I liked Season 1 of Broadchurch better than Season 2 of Broadchurch. Switching between two plots was clever but made the show less unified. It was also darker.
The second season brings in three new lawyer characters as well as two characters from D.I. Hardy’s previous, unresolved case. Two of the three lawyer characters are urban outsiders, and despairingly cynical, pragmatic, and detached in their approach to the law and in their manner of dealing with people generally. The two characters involved in the other case belonged in another town and didn’t know anyone. In contrast, all the characters in the first season, apart from (the big-city journalist and) the tortured soul D.I. Hardy himself, were locals with skin in the game, and that game was the only game in town.
The dual nature of the second season is in fact reflected quite well on the DVD cover, where you can see a photo of the dramatic beach cliffs imposed on a photo of the two main characters in the woods. The DVD cover for the first season just had the two of them standing on the beach itself.
Part of what made the second show darker was just the yuckier nature of the Sandbrook crime, but I think I liked the second season less mostly because it was thematically darker. I think it’s common for sequels to have to be. In the first story, the readers or viewers are introduced to the characters and the world they live in, and the main character starts from a position of relative weakness and overcomes obstacles until finally he or she winds up in a position of relative strength. As an encore, what else can you do but rip that character apart? You often have to destroy that first victory to create a new challenge. The character has to start at square one again, except that it can’t be exactly the same starting point—that would be tedious—so you’ve got to make the starting point a worse one than before. The character then has to scramble, not to succeed on some externally directed quest but to defend his or her very life, outlook, or core principles. The goal is not to triumph but merely to survive. I think that such stories, while they may be ‘deeper’, are harder to write and harder to enjoy. Beginnings are (relatively) easy.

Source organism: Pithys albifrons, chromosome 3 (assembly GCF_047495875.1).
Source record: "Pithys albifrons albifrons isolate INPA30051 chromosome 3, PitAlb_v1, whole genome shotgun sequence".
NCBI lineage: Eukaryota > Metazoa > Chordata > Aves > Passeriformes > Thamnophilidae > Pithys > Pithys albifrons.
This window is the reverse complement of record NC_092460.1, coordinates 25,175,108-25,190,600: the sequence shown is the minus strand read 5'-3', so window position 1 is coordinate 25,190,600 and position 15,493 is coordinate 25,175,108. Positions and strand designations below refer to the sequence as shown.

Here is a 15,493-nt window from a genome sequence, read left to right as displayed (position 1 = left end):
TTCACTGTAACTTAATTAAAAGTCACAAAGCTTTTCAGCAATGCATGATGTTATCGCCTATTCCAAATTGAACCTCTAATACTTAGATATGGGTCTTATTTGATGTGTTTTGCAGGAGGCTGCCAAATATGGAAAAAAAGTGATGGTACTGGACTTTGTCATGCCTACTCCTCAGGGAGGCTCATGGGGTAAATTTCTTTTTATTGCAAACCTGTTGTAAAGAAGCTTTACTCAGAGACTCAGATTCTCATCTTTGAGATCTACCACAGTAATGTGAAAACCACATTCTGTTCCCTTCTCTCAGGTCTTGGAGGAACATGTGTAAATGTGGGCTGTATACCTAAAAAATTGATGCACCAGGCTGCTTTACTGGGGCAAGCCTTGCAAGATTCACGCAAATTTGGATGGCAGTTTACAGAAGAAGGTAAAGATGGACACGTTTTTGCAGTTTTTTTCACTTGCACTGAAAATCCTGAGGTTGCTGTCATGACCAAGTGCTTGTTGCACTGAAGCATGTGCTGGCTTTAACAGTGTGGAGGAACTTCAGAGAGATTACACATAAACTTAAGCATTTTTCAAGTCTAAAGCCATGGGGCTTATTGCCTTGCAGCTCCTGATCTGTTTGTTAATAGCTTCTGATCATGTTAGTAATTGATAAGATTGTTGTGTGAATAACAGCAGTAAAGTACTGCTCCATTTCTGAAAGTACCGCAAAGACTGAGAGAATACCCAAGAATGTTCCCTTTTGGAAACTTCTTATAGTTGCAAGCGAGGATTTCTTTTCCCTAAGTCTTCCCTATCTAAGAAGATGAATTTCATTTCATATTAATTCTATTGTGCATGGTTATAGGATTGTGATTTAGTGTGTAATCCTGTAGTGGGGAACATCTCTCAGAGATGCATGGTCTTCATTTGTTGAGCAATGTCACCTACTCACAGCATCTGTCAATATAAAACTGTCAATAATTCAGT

Next year when Season 3 of Broadchurch airs, we’ll see how they do with endings, which are also pretty tricky.